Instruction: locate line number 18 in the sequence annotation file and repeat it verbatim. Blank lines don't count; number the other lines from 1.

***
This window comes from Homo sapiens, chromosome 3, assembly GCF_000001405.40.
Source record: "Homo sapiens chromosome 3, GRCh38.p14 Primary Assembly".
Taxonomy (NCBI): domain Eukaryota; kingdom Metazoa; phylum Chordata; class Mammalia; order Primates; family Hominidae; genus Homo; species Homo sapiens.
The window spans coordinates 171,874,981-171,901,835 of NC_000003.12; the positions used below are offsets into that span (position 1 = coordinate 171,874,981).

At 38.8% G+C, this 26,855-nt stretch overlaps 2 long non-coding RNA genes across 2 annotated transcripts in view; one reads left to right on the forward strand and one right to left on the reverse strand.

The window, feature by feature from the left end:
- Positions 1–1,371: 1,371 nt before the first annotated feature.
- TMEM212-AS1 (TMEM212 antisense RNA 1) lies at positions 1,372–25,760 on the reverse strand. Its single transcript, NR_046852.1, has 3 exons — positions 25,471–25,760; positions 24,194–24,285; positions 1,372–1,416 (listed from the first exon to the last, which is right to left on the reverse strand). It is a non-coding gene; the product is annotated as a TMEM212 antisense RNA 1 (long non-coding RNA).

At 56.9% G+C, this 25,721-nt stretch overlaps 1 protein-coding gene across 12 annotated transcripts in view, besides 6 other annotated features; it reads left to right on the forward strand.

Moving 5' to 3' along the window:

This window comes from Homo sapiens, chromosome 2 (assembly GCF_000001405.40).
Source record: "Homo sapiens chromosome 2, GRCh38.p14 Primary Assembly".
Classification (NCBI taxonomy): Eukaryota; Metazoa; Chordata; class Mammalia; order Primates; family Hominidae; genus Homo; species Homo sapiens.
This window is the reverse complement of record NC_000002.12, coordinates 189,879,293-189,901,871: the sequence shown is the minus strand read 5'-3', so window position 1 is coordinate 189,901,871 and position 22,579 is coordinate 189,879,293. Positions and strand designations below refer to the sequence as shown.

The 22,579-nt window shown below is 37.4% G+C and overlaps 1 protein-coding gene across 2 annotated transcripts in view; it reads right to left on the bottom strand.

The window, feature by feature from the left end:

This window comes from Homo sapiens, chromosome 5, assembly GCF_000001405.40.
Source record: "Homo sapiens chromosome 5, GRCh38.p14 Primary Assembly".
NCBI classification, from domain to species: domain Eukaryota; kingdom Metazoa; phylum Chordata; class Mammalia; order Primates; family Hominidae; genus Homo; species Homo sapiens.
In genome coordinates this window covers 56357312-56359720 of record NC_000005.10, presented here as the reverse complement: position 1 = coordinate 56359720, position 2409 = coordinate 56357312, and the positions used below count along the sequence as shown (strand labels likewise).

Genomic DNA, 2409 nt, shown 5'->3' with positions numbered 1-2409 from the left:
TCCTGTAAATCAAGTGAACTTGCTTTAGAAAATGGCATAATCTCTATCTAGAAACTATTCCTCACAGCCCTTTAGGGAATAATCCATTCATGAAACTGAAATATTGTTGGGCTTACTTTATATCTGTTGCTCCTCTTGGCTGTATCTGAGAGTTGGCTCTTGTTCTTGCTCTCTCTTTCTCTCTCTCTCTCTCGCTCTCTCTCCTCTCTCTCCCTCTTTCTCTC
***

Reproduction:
Source record: "Homo sapiens chromosome 5, GRCh38.p14 Primary Assembly".